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Iptables is the standard go-to firewall tool on Linux servers and desktops alike. Other systems use it too. It allows you to define all kinds of interesting rules based on IP, port, source, destination, traffic type and a very broad range of other criteria. All the commonly used graphical and daemon based firewall software use iptables.

Fedora has the firewalld service and a graphical tool called firewall-config. They do nothing beyond providing a nice interface for iptables.

The iptables manual page is very long. Whole books have been written about it's configuration possibilities.

Tips and Tricks

Limiting the number of connections

You will get attacked all day every day if you run a SSHd service facing the Internet.

You can use the iptables module recent to limit a minimum time between new connections from the same IP.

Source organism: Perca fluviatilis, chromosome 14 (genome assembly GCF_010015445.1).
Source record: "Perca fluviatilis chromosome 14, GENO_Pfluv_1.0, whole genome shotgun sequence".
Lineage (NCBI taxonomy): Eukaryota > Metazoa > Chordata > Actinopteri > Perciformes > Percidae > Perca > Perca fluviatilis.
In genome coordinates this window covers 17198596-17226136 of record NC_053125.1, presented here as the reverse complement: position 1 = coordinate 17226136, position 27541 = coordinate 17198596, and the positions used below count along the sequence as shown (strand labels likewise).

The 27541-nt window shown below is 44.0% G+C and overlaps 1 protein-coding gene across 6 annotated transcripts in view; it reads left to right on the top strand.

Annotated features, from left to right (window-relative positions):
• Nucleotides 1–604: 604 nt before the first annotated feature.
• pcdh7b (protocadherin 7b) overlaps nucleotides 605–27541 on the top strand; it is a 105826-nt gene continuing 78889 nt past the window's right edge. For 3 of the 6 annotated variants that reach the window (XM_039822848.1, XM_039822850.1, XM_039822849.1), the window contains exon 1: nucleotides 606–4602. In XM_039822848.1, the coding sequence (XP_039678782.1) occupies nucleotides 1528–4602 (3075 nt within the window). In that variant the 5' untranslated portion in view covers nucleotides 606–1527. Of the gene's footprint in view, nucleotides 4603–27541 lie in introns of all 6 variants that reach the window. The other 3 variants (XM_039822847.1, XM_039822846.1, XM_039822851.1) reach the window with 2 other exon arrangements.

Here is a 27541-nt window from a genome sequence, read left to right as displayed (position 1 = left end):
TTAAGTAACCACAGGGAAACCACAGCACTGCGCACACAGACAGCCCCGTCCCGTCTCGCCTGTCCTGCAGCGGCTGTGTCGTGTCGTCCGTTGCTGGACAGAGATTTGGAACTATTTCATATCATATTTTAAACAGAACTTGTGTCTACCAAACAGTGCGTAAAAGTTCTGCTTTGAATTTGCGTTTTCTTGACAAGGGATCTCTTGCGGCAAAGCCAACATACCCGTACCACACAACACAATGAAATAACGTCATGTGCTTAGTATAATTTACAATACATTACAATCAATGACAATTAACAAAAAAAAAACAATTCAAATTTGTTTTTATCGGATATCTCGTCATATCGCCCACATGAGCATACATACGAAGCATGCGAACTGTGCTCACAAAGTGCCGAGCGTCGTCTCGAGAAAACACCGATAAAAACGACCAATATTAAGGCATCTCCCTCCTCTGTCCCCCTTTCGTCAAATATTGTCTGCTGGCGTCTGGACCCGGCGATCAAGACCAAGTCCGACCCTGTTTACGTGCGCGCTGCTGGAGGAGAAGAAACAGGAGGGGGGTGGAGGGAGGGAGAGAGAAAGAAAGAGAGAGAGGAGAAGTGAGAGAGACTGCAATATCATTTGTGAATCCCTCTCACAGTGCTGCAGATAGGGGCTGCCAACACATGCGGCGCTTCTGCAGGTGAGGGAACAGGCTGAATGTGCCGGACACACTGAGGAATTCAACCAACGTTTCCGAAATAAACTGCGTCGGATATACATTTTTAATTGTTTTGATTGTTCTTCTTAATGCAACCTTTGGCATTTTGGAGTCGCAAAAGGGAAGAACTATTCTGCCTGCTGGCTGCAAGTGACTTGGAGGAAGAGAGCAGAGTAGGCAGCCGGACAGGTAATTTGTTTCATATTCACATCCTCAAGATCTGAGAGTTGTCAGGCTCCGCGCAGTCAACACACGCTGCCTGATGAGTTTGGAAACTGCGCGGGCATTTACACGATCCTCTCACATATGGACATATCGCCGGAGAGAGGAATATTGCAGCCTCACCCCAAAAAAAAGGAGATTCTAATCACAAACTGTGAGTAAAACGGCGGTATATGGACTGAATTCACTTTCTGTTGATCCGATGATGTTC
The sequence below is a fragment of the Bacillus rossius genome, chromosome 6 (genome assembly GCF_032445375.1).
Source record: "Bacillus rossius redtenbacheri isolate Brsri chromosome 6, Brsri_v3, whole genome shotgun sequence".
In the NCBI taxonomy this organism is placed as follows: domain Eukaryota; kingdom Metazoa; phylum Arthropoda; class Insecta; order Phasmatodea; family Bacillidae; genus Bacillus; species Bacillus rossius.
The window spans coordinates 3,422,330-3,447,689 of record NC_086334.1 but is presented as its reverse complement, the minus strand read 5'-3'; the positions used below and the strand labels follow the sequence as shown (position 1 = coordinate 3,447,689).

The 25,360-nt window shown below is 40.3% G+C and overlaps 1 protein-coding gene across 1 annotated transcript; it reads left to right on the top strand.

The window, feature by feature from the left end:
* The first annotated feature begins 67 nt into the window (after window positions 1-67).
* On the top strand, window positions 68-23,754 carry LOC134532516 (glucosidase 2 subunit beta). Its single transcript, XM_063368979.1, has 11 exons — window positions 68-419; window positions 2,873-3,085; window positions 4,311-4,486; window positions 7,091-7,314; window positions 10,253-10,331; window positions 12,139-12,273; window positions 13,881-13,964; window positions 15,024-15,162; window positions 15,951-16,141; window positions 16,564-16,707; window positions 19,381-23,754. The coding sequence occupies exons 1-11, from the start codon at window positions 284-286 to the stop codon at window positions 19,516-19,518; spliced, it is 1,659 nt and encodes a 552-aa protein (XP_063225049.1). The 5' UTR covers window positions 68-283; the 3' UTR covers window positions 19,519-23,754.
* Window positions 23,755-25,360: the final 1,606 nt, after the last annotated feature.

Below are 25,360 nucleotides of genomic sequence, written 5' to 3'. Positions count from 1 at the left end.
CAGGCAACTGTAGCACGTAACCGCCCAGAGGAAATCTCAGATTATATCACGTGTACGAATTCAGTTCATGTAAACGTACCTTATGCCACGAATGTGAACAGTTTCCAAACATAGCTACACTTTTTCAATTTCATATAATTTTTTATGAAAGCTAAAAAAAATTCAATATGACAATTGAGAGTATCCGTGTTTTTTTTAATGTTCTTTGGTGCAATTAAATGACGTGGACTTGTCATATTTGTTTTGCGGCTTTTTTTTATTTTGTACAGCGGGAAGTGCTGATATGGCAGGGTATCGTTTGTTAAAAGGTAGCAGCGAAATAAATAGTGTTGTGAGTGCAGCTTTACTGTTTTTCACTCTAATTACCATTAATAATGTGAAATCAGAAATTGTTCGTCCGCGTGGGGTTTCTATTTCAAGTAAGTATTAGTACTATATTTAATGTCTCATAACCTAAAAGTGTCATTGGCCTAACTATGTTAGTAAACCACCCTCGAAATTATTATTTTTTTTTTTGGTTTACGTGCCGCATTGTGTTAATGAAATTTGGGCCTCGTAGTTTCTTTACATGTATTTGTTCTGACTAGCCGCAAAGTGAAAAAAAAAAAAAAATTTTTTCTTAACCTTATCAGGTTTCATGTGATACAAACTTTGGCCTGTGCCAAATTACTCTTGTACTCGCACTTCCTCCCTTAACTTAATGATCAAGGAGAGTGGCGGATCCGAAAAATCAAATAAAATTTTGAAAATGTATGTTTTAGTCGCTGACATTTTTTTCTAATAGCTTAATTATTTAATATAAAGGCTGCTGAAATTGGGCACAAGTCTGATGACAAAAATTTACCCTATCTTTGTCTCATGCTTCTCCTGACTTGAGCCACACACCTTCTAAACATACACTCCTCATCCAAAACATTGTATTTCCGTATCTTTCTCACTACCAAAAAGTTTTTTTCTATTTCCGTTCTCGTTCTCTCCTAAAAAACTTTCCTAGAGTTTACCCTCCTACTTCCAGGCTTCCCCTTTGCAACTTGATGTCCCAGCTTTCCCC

To make this work, you should have this commonly used rule (this allows previously established connections and is a normal rule in most firewalls):

iptables -A INPUT -j ACCEPT -p tcp ! --syn -s 0/0 -d (outer ip/net)

Now, to set the limit:

iptables -A INPUT -p tcp -i eth0 -m state --state NEW --dport 22 -m recent --update --seconds 15 -j DROP iptables -A INPUT -p tcp -i eth0 -m state --state NEW --dport 22 -m recent --set -j ACCEPT

These two rules makes iptables require 15 seconds between new connections from the same IP on port 22 (the SSH port). Use ACCEPT instead if you are using a firewall that has it's own rule for accepting ssh.

Another way of limiting dictionary attacks is to limit using -m limit --limit <rate> like this:

iptables -A INPUT -p tcp --dport ssh -m limit --limit 3/minute --limit-burst 2 -j ACCEPT

This rule does the trick of setting a limit of 3 connectoins pr minute, but the first two connections will exhaust the limit-burst, so the rule effectively limits the connection attempt rate to 1/minute.

Sad side-note: Changing the SSH port from 22 to lucky 8888 used to enough keep dictionary-attacks at a minimum. This is no longer true, it will be discovered and constantly attacked regardless of what port it's on.